After watching the series premiere of Outcast, the latest comic-to-TV adaptation from Robert Kirkman, there’s certainly an urge to use the show’s goriest, most frightening scenes to describe what this show is and what it could be. After all, much like The Walking Dead, Outcast delivers its creepiness and violence immediately. A child watches a bug crawl on his bedroom wall before smashing his face into the wall and eating the bug; blood, spit, and guts drip down his face from the impact. It’s a shocking first scene, thanks in part to the slowly building score, and “A Darkness Surrounds Him” ups the ante immediately, as that boy, Joshua, makes his way downstairs to horrify his mother by biting his finger off.
Make no mistake about it, Outcast is a horror show; if kids doing Demon Yoga poses isn’t your thing, you’re going to end up looking away a lot. “A Darkness Surrounds Him” has no shortage of intense moments that are familiar to just about any supernatural possession story, from levitating children to deep, growling voices that promise impending doom, and yet these moments aren’t used as cheap shock or gory decoration. Rather, they’re used to complement the more existential terror that permeates the premiere.
“A Darkness Surrounds Him” sees Kyle Barnes (Patrick Fugit) back where he grew up, living in his run-down childhood home in the small town of Rome, West Virginia. Something in Kyle’s past still, ahem, haunts him, and the small-town, “where everybody knows your name” feel of Rome only exacerbates Kyle’s isolation. His adoptive sister, Megan, does her best to take care of him, but obstacles stand in the way, including her less-than-enthused husband Mark (David Denman) and Kyle’s own sense of guilt and stubbornness. Whatever happened in the past—flashback scenes show Kyle’s mother, presumably possessed, yanking him from his chair by his hair and locking him in the kitchen pantry—it still weighs heavy on him, and that results in him distancing himself from just about anyone in Rome.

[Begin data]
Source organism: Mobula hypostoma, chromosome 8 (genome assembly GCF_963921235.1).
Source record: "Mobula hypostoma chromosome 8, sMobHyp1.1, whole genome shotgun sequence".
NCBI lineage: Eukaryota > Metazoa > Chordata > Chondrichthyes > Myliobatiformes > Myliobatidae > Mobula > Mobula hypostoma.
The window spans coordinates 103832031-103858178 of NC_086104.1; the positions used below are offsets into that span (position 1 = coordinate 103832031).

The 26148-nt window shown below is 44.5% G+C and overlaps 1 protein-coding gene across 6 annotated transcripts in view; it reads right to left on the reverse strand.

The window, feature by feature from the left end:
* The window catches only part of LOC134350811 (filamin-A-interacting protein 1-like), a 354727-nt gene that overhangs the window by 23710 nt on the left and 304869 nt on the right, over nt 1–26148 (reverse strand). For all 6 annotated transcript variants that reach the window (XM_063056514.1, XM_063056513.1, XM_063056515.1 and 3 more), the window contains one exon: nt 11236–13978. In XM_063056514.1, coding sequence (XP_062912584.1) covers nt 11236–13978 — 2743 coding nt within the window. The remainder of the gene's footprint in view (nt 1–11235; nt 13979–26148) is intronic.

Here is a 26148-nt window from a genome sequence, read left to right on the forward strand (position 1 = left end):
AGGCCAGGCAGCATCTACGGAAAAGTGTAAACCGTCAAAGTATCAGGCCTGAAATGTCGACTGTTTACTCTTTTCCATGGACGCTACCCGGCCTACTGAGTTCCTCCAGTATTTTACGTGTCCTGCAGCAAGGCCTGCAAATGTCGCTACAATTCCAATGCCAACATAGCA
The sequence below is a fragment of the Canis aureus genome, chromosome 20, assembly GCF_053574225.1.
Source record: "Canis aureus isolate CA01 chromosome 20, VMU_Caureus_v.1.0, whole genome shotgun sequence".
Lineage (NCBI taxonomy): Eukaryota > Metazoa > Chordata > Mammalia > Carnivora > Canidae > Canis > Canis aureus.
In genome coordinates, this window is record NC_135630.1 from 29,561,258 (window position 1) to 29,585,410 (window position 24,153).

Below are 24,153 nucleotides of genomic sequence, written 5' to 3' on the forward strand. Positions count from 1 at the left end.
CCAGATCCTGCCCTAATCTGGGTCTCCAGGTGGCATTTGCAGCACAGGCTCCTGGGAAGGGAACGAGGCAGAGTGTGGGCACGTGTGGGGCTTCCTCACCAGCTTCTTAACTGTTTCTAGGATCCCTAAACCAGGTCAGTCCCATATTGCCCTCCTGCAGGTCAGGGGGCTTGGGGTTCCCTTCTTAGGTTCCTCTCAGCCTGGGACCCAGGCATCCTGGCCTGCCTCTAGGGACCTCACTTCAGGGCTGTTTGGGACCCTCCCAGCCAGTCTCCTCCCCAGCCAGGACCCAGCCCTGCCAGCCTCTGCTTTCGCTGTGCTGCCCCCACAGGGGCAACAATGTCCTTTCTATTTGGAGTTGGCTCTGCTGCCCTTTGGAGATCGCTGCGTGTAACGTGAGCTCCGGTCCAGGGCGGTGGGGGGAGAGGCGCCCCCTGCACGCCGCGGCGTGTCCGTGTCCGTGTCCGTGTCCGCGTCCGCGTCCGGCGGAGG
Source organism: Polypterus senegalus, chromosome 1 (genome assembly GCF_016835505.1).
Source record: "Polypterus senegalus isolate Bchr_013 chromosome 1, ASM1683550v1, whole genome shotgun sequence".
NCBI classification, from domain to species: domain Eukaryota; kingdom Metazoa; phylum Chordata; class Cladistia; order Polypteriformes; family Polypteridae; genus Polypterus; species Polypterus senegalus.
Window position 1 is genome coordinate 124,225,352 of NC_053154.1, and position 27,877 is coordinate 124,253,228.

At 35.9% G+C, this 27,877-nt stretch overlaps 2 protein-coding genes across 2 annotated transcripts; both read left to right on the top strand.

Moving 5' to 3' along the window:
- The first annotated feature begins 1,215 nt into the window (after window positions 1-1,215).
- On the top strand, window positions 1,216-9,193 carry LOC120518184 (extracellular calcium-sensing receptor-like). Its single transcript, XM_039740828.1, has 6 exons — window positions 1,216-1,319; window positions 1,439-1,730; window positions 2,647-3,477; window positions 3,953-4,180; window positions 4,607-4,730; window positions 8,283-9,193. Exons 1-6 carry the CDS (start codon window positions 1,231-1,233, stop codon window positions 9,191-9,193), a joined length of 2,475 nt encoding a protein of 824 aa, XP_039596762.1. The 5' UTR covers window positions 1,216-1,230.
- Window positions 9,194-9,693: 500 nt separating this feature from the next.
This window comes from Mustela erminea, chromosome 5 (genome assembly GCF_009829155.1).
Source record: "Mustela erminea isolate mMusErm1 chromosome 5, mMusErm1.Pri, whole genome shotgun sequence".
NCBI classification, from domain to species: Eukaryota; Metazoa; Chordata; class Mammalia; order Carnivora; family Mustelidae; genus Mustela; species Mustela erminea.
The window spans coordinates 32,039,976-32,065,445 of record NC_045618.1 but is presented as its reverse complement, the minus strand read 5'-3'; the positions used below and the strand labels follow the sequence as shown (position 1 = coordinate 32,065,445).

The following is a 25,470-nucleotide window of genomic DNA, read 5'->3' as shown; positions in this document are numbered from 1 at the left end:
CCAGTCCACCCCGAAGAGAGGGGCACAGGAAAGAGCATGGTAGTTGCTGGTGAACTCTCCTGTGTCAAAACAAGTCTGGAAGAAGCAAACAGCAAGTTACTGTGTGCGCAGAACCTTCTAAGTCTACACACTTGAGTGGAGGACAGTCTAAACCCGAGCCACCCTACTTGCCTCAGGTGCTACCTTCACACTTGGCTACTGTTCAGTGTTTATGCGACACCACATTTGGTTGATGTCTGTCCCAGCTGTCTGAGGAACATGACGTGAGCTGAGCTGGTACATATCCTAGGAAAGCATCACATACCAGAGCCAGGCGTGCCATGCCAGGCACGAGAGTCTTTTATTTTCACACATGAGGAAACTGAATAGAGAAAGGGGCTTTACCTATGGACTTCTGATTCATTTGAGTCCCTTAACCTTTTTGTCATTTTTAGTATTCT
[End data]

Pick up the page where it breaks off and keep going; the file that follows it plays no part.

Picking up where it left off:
Things get interesting as little bits of the lives of the people of Rome are revealed. “A Darkness Surrounds Him” does a good job of avoiding small-town stereotypes while also leaning into the idea that there’s very few places to hide in Rome. When Kyle goes to the grocery store with Megan he meets two older ladies who remember him from church when he was a child. It isn’t long before their onto the topic of what happened to Kyle and his apparently possessed mother, and the potential possession of a young boy in town. In this way, Kyle can’t escape his past. That’s a trope of many stories set in small towns, but here it becomes more menacing by the presence of the demonic possessions.
What makes “A Darkness Surrounds Him” such a compelling and promising premiere is the fact that the dramatic storytelling is balanced with the more horrific elements. This is a show about demons and monsters, but it’s more about Kyle’s mental state, and the ghosts (physical and metaphorical) that haunt Rome and the people that reside there, meaning that we get little snapshots of what everyone is hiding. We get a peak into the life of Reverend Anderson, who plays poker with the local police chief (you’re always welcome on my screen, Reg E. Cathey) and specializes in demonic possession, and also get a snapshot of Kyle’s neighbor, who lets him borrow his car for the day. These are small moments, but they contribute to giving Outcast a lived-in feeling from the get-go.